American Airlines seeing light at the end of bankruptcy tunnel

Decision on merger with US Airways among issues being considered after a year of employee layoffs, union talks

As 2013 began, American Airlines had ratified contracts with all three of its unions, a key step in emerging from bankruptcy.

And a decision on whether to merge with US Airways — a move the unions support —was weeks away, according to a letter to employees this month from chairman and CEO Tom Horton.

American spent much of 2012 restructuring, which made for a rocky year of layoffs and labor negotiations.

On Feb. 1, 2012, Horton told employees in a letter that all workgroups would have to reduce costs by 20 percent, acknowledging that the airline would "end this journey with many fewer people."

By May 1, employees were offered "early out" programs, which included special severance packages. Many took the leap — in fact, enough that American was hiring 1,500 new flight attendants by November.

Asked how many employees had been laid off by the end of 2012, spokesman Bruce Hicks released this statement via email:

"It is always difficult to furlough people, but we have worked hard to significantly reduce the number of affected employees. When we began our restructuring, we anticipated a need to reduce as many as 14,000 positions, but through negotiations with our unions and 'early out' or voluntary incentive packages, we were able to limit the number of furloughs to less than 2,600, of which 1,200 were management and support staff employees."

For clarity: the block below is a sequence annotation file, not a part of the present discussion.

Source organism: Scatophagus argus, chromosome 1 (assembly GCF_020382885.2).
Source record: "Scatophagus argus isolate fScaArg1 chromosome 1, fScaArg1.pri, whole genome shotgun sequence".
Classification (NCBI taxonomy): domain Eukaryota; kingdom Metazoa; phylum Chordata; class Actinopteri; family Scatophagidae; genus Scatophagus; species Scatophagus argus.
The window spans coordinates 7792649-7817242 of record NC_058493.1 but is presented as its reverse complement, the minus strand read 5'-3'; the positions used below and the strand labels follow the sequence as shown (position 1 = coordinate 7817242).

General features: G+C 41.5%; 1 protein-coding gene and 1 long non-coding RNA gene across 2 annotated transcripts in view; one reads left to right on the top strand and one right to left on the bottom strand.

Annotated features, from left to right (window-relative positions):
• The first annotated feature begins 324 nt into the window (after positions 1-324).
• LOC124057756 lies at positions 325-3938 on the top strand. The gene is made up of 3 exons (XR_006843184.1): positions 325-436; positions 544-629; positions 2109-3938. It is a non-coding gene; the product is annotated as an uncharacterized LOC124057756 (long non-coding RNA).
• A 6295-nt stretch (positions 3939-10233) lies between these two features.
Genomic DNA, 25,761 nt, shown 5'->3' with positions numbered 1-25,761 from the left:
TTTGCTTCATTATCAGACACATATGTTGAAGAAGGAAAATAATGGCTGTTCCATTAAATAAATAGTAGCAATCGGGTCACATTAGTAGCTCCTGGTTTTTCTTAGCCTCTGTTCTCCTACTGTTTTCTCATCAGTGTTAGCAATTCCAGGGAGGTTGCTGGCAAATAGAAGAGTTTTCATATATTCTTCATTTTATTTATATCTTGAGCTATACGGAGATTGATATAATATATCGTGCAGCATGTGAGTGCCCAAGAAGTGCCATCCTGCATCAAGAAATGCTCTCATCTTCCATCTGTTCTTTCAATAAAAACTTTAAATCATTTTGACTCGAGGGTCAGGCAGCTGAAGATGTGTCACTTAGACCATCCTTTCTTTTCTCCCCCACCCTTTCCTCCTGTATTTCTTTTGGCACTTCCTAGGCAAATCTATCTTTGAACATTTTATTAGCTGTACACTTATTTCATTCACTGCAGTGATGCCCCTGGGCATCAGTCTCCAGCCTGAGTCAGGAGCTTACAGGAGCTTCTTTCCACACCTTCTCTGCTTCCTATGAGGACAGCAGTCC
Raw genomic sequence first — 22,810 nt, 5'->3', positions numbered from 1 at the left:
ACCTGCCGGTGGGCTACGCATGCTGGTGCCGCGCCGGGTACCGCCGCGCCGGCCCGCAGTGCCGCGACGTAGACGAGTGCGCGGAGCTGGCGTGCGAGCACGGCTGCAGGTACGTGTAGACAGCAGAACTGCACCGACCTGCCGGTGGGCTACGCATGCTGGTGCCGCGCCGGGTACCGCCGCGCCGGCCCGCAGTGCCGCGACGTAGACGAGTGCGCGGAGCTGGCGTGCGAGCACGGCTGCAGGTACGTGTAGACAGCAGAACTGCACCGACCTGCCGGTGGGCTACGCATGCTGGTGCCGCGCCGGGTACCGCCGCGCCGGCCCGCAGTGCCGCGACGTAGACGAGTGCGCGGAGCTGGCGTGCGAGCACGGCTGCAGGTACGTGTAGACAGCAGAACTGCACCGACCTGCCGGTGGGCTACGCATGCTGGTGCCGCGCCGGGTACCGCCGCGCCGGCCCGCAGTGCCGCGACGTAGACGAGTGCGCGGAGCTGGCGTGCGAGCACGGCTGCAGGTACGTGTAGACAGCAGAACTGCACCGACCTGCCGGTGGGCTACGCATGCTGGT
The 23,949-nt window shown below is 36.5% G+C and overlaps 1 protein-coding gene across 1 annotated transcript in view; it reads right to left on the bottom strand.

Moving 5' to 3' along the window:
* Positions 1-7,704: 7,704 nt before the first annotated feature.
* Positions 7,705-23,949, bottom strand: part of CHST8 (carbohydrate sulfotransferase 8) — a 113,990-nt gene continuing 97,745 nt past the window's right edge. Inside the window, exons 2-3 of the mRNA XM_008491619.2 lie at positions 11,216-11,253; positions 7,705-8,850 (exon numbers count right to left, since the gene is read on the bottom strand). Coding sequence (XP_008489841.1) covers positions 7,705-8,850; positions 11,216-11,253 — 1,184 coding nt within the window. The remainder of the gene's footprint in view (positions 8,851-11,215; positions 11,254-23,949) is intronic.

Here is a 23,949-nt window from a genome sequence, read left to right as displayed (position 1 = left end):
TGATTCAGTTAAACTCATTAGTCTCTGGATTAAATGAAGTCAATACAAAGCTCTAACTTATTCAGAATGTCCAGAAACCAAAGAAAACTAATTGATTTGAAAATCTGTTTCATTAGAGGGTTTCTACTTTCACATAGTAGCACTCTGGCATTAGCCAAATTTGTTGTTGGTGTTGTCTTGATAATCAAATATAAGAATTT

Hicks added, "We are providing career counseling and other resources to affected employees to help during this transition."

Letters in May also went over a complex series of management changes that involved reductions.

It was Dec. 7 before pilots ratified a contract. Pilots and flight attendants already had made substantial concessions in 2003 in an effort to help keep the airline from going bankrupt.

The contracts with members of the Transport Workers Union, which includes mechanics and stock clerks, were ratified in August. The Association of Professional Flight Attendants ratified its contract the same month, but the Allied Pilots Association voted and did not agree to a contract.

After the successful Dec. 7 pilot vote, Horton wrote employees, "We are approaching the end of restructuring and the beginning of a new American."